Nice post Jason. I'll share a different perspective. I've been running my own consulting firm for about 6 years. While I'm not in the market for a job, I do use LinkedIn for both general networking and as a resume of sorts. In fact, I don't think I've had a current traditional resume (a la MS Word) since 2003. Well, maybe 2005.

    Since I'm a consultant, when you buy my company's services you are buying me. My time. We have no product to sell. As with buying any consultant or any service for that matter, there is a risk. You don't know what you'll get the same way you do with buying a hard product. Having references and a documented history on LinkedIn gives my prospective clients something to look at, a way to feel more confident that they are considering working with a legitimate firm.

    I think you hit it right on too though that the references are the key. With normal job interviews, references are going to be collected at some point in the process. LinkedIn puts them up front so they help make your case earlier in the process. Plus the social connections make it possible to research and see the credentials of the person giving the reference. That's probably 10 times more important than just having that referral.

  • http://adamcovati.com Adam Covati

    I've probably been hit up by at least 10 recruiters via linked in – so while I'm not currently looking for a job, it's nice to have that visibility. I agree with much of the advise here – don't link with just anybody, keep a complete profile, get recommendations.

    I also try to keep my profile as clean and concise as my resume, because that's exactly what it is. The one difference I would say is that it is actually a bit more searchable than your resume often is.

  • http://www.communispace.com/careers Steven Kosakow

    I am an employer in the social media (online community) space and I feel that LinkedIn is one of my top resources. Given Communispace is in the social media space, it's important that our candidates have some connection to this space (LinkedIn, twitter, etc…). In fact, we've been successful in hiring candidates across the globe by reaching out to prospective job seekers on LinkedIn. I will often times have folks on LinkedIn refer great candidates to me, too.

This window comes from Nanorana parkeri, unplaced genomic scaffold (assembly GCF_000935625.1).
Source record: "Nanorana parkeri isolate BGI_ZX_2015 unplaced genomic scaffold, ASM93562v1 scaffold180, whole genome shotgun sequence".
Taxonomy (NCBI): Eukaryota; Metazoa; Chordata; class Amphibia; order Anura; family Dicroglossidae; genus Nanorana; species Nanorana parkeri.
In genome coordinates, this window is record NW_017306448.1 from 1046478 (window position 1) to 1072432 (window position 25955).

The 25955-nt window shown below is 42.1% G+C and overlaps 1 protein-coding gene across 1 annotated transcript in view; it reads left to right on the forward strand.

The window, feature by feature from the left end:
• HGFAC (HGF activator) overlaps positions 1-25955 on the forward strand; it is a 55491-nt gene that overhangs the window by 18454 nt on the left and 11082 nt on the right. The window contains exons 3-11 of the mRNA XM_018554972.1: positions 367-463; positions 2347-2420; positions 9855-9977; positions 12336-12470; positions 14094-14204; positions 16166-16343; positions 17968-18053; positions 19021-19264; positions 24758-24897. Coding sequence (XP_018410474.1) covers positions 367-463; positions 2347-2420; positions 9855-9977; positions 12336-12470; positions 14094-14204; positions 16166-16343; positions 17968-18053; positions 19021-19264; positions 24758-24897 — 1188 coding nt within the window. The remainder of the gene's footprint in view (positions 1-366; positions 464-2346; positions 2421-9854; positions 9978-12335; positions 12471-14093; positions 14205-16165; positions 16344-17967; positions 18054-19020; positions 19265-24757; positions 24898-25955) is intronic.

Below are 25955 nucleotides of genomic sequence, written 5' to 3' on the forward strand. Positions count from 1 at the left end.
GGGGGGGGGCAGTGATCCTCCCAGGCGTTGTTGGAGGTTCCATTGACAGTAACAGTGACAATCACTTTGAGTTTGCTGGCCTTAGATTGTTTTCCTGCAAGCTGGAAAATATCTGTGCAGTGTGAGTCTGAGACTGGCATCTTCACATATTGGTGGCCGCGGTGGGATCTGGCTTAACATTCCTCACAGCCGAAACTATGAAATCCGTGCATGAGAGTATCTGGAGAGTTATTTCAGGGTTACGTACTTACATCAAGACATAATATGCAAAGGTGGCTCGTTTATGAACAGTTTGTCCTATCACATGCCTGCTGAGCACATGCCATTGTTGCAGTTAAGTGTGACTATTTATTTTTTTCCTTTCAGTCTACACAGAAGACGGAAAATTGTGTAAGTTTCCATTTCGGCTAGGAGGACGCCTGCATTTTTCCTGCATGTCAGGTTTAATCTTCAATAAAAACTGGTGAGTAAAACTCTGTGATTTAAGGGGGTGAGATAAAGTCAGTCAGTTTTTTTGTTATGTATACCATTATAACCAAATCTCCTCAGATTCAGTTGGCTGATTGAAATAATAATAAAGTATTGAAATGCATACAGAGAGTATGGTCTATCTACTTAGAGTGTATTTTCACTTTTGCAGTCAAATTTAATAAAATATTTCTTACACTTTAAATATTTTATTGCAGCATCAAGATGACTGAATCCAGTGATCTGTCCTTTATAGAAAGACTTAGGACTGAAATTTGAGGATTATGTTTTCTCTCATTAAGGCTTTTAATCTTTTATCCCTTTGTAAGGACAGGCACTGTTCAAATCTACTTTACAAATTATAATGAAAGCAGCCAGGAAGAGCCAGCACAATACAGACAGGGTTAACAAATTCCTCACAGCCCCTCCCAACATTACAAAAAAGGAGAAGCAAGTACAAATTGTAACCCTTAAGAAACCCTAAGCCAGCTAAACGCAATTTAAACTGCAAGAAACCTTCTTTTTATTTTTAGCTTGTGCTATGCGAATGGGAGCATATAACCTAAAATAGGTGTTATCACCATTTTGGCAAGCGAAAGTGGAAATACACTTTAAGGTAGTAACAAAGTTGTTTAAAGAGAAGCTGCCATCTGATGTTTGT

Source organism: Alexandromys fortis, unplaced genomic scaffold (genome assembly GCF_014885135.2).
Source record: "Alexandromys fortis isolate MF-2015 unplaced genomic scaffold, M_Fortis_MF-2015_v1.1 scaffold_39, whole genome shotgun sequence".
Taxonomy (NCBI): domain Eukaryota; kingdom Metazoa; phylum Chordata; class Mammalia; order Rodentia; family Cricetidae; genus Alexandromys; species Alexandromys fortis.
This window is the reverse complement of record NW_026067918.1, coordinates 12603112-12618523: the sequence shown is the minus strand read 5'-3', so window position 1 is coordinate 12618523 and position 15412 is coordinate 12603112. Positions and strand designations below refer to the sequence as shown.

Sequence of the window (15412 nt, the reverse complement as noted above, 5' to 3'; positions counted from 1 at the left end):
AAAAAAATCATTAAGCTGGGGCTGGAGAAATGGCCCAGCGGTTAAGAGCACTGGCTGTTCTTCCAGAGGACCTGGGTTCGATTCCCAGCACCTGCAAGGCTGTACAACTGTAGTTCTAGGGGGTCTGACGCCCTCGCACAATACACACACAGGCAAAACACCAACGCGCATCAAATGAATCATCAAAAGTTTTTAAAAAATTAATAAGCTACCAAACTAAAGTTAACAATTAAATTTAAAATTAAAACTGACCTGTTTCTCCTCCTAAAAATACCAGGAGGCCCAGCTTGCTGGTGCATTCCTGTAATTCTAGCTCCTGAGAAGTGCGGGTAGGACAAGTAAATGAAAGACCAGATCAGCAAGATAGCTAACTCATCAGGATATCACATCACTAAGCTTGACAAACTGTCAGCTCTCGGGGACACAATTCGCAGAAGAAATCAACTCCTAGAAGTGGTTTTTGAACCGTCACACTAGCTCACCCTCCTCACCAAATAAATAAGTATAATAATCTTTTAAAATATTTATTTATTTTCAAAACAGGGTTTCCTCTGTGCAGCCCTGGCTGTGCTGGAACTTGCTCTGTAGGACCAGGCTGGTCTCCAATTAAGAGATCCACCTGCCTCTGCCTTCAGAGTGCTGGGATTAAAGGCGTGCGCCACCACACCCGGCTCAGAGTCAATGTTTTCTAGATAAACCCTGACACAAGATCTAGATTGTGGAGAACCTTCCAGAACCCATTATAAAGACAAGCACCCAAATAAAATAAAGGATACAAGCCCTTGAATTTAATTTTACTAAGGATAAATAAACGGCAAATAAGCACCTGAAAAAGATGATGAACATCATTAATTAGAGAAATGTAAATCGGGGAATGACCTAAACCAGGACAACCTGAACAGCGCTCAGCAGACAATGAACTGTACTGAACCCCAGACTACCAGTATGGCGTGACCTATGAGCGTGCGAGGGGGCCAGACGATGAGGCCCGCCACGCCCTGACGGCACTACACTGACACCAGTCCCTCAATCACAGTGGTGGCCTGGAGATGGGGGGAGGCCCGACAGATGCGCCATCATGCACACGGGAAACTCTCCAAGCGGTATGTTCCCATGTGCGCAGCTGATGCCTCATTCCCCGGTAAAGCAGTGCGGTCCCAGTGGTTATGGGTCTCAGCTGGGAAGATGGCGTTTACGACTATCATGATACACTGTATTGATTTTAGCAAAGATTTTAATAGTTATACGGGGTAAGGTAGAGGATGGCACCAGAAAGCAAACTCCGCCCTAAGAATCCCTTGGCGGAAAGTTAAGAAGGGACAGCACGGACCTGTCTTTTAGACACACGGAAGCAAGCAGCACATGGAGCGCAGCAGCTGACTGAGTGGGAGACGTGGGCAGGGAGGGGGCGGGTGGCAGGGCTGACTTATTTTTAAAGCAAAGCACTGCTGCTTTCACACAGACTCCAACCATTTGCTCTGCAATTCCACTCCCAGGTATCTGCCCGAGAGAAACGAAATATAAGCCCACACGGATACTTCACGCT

I recommend that prospective job seekers have a great (and memorable) profile. Before I call an applicant (no matter how they applied to our position), I like to look them up on LinkedIn as I am curious if they have any recommendations/references and to learn about their affiliations (or maybe they're connected to some folks in my network). Clearly, any recommendation should be taken with a grain of salt (who is going to post a negative recommendation?!). I don't like verbose/wordy profiles.

    I also find candidates reaching out to me via LinkedIn – which is nice considering we receive a high volume of applicants.

  • http://www.linkedworking.com Lewis Howes

    Nice content Jason. I have been using SocialMinder for a while now it is a great tool to use in conjunction with LinkedIn. Feel free to check out my latest LinkedIn Success Book which adds nicely to the principles you mention in this post: http://www.tinyurl.com/linkedworking

    Thanks

    Lewis

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  • Anirban

    Good suggestion, it is an eye opener…will fall back for your suggestions…have a good time

  • http://www.cygnismedia.com/social-media-application/facebook-application-development.html Facebook Development

    This is really fantastic advice, thank you so much

  • http://ppalme.wordpress.com Petepalme

    Is Linkedin really the best place to find a new job or is it still wishful thinking ? I have found some surprising unexpected evidence. http://tinyurl.com/6x33wscn

  • Position Ignition

    Excellent article. LinkedIn is a very powerful tool if harnessed effectively for your job search. There are many aspects of LinkedIn to consider including how to optimise your profile, getting involved in groups, utilising applications and job section and making sure that you can be found by potential recruiters. Thereu2019s a comprehensive eBook called 125 LinkedIn Job Search Tips – which you may find helpful to learn more about this: http://www.positionignition.com/100-linkedin-job-search-tips/

  • Cherry

    These are great tips. It’s true that if you are smart on LinkedIn you can definitely get known through it and get results in your job hunting. For more LinkedIn Job search tips check out:u00a0http://www.positionignition.com/100-linkedin-job-search-tips/

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  • Cheryl_0926

    Thank you,

    I can start applying these tools today!   Just Awesome!

    I enjoyed the questions that prompted me to think!  That in itself is a gift! 

  • Slhgran7

    I have been a Linkedin participant for several years now and recognize how important it is to be part of this networking system. I will be gradiating in Nov. 12 and am looking forward to reconstructing my profile. At the sametime I will be building up my resources through Linkedin which has already connected me to over 10, 000 professionals. Linkedin is a great tool for getting involved and staying connected to jobs, careers, trends and relationships that would have otherwise never been possiable.